Unlike George W. Bush, who is widely hated on the left but still embraced by many supporters (I continue to see those ovoid W '04 bumper snickers on cars) Lieberman has few real friends.
His situation really is analogous now to that of Lester Maddox, as I wrote some weeks ago.
But it's important for us to ask why this is, in order to put Lieberman (and Maddox as well) into proper historical context.
As the title of this piece states, Joe Lieberman considers himself to be the Last Kennedy. Not as in Teddy Kennedy, or any of the Kennedy children, but in terms of the original politics of John F. Kennedy.
In all the ritual hatred of Kennedy as meaning "liberal" the fact is that John F. Kennedy won election by going to the right of Richard Nixon on national security. He talked about there being a "missile gap" with the Soviets, and promised to be tougher on Castro. His handling of the Cuban Missile Crisis -- the perception was he saved the world and forced the Soviets to back down -- won his party victory in the 1962 mid-terms (and seemed to bury Nixon under California Governor Pat Brown, Jerry's dad.)
While historians will always debate whether Kennedy was indeed ready to walk away from South Vietnam before his assassination, the fact is that he was engaged there, in what Robert McNamara later called "a cold war activity," until the day he died.
At the same time, Kennedy was ready to confront the wrongs within his own party. It's important to remember that, when Kennedy forced George Wallace to back down from the schoolhouse door, they were members of the same political party. And it was Kennedy's courage in doing that which destroyed the New Deal coalition, not Vietnam. Or so I'm convinced Joe Lieberman believes.
It is this Kennedy whom Joe Lieberman considers himself to be the political heir of. The Kennedy who was tough on foes and friends alike, who said the right thing and tried to do it. I think that to Lieberman Kennedy's own heirs, both family and political, betrayed this legacy. They rejected JFK's Cold War premises and embraced full-throated liberalism, which Lieberman finds dangerous in its attempt to right past wrongs with what he sees as new ones.
Whatever you think of Joe Lieberman (and I'm on the side that dislikes him) he has an historical perspective that is valid. It's just that it's a full generation old.
And he's not alone in this. There are many Lieberman Democrats and Bloomberg Republicans in the Northeast today, urging Unity (under their own leadership of course) who consider themselves the balance of power for the next generation. Their unwavering support of Israel, and an aggressive Middle East military policy, is just as unpopular with the masses of Democrats today as Lester Maddox was a generation ago.
But it was the movement of Maddox and other racist Democrats into the Republican party as part of Nixon's "Southern Strategy" that gave us the politics we have today, and that is a real threat. This is why John McCain considers himself a valid historical figure. If he can bring Lieberman and his followers with him into the GOP, despite the unpopularity of their politics among Democrats, he can form a new generational coalition.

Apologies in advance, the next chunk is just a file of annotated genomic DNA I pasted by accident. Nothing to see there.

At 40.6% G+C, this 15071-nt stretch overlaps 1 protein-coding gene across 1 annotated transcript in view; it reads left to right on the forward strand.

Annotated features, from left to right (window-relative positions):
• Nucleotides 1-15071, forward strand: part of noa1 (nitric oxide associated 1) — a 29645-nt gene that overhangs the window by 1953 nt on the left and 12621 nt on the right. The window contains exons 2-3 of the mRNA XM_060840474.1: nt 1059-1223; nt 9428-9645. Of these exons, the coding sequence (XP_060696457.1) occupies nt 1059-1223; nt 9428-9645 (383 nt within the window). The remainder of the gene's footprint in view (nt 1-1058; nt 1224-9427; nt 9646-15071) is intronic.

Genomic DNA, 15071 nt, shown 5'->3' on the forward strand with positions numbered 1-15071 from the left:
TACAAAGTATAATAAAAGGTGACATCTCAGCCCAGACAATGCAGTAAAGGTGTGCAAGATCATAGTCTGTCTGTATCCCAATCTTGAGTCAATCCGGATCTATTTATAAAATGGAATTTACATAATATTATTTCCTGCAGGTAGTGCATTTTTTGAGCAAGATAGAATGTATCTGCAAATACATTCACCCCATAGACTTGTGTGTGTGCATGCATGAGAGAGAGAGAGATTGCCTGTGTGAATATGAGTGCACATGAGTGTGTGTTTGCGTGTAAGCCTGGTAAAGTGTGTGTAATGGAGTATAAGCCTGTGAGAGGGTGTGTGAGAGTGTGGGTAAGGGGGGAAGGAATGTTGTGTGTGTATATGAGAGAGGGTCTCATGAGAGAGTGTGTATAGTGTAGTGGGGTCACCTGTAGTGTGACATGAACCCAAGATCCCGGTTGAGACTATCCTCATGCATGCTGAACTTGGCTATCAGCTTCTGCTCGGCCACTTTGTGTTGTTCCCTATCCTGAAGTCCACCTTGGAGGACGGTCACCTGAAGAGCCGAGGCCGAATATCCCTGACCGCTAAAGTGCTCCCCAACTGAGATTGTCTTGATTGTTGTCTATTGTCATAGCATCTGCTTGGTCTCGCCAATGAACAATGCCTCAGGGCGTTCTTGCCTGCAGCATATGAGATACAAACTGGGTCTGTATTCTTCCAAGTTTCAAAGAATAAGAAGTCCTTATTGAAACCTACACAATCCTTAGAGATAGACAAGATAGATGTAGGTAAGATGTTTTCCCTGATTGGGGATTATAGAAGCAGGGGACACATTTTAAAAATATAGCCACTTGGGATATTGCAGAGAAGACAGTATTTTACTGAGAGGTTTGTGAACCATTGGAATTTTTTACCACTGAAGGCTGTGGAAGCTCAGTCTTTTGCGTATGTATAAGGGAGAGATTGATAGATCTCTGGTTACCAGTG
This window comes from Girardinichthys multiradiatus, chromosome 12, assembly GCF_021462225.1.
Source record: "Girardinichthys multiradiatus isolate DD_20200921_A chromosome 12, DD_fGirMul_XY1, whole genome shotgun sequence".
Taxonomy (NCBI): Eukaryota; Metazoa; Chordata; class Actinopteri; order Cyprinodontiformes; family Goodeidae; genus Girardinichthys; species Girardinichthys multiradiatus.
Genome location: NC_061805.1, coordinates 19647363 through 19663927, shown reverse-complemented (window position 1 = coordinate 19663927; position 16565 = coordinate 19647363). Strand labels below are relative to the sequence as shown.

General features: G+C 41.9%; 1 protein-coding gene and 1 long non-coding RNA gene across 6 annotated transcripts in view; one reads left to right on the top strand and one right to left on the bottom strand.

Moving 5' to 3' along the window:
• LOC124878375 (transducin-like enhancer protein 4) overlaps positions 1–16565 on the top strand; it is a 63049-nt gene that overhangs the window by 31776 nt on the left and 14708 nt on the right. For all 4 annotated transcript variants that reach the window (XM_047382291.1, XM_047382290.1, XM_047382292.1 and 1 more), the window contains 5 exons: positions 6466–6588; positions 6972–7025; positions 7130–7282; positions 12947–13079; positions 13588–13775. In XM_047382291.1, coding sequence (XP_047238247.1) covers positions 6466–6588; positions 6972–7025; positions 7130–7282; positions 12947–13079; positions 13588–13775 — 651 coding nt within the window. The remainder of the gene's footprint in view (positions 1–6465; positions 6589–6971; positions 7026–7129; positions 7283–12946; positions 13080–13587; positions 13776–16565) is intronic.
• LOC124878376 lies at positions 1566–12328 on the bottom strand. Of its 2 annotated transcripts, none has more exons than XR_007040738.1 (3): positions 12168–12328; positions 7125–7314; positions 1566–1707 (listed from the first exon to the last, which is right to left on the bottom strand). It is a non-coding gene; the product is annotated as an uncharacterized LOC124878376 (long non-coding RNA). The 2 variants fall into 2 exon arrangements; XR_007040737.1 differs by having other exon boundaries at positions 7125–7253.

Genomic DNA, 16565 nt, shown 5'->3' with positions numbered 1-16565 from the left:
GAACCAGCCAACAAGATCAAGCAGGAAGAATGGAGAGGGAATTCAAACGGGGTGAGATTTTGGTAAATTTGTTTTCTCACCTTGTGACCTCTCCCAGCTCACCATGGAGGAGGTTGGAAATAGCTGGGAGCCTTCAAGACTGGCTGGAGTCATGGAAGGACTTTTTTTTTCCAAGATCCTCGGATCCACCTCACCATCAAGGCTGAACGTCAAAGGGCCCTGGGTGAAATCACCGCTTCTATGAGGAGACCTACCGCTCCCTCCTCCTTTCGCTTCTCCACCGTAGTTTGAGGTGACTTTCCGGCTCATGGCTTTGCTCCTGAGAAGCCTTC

This is what happened with Lester Maddox. He was misunderstood in his own time, and remains so.
Maddox considered himself a populist, in the William Jennings Bryan mold. He was overtly religious, he held simple values, and he remained throughout his life against "the Wall Street crowd." The racism that brought him power was never as deeply felt as it appeared. It was a reflex action. In fact, later in his life, he rejected it.
It's important to note that Maddox, in 1966, was a generation removed from Bryan's 1925 death, just as Lieberman is a generation removed from the 1963 death of John F. Kennedy. Maddox in 1966, in fact, was 41 years removed from Bryan's death, Lieberman today is 43 years removed from Kennedy's.
Looking backward, and going forward from an old political Thesis, is common. What moves us when we are young can still move us when we are old. It's the obsolescence of the old ideas that most strikes others. But historically it's also important that we note the ideals, and where they came from, and how they were forged, and how uniquely American they are. That's the only way to beat them.
We can't confront Lieberman with the age of the history moving him, any more than we could confront Lester Maddox then. But we can confront one another with it, and teach our children about it, and show them that while the past may be a guide, it is not an order.
Looking ahead is the only way toward progress. If Joe Lieberman were a car executive he'd be running Ford into the ground. Lester Maddox, who actually ran a restaurant, could have been Harland Sanders if he'd had vision, but he didn't, and wasn't.
Vision is what we need to break the shackles of history binding men like Joe Lieberman.